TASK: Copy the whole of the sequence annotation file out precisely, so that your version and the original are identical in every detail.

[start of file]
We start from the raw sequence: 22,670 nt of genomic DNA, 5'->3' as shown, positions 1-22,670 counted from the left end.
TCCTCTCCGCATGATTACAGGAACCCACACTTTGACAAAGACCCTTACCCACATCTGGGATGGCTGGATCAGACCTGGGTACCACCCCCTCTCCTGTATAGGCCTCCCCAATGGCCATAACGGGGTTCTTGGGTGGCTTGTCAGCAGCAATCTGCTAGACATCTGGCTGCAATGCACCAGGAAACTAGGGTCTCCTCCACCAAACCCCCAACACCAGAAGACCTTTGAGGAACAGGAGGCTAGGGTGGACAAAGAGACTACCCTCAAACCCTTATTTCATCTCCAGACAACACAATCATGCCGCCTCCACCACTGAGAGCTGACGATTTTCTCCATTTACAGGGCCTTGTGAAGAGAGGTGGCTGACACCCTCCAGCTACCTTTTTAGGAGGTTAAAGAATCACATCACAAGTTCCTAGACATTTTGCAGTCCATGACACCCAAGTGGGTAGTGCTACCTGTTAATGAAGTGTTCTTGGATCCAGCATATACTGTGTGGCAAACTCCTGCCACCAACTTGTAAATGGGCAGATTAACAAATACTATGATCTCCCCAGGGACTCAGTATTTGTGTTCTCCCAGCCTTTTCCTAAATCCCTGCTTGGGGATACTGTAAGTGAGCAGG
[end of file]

We start from the raw sequence: 22,670 nt of genomic DNA, 5'->3' as shown, positions 1-22,670 counted from the left end.
TCCTCTCCGCATGATTACAGGAACCCACACTTTGACAAAGACCCTTACCCACATCTGGGATGGCTGGATCAGACCTGGGTACCACCCCCTCTCCTGTATAGGCCTCCCCAATGGCCATAACGGGGTTCTTGGGTGGCTTGTCAGCAGCAATCTGCTAGACATCTGGCTGCAATGCACCAGGAAACTAGGGTCTCCTCCACCAAACCCCCAACACCAGAAGACCTTTGAGGAACAGGAGGCTAGGGTGGACAAAGAGACTACCCTCAAACCCTTATTTCATCTCCAGACAACACAATCATGCCGCCTCCACCACTGAGAGCTGACGATTTTCTCCATTTACAGGGCCTTGTGAAGAGAGGTGGCTGACACCCTCCAGCTACCTTTTTAGGAGGTTAAAGAATCACATCACAAGTTCCTAGACATTTTGCAGTCCATGACACCCAAGTGGGTAGTGCTACCTGTTAATGAAGTGTTCTTGGATCCAGCATATACTGTGTGGCAAACTCCTGCCACCAACTTGTAAATGGGCAGATTAACAAATACTATGATCTCCCCAGGGACTCAGTATTTGTGTTCTCCCAGCCTTTTCCTAAATCCCTGCTTGGGGATACTGTAAGTGAGCAGG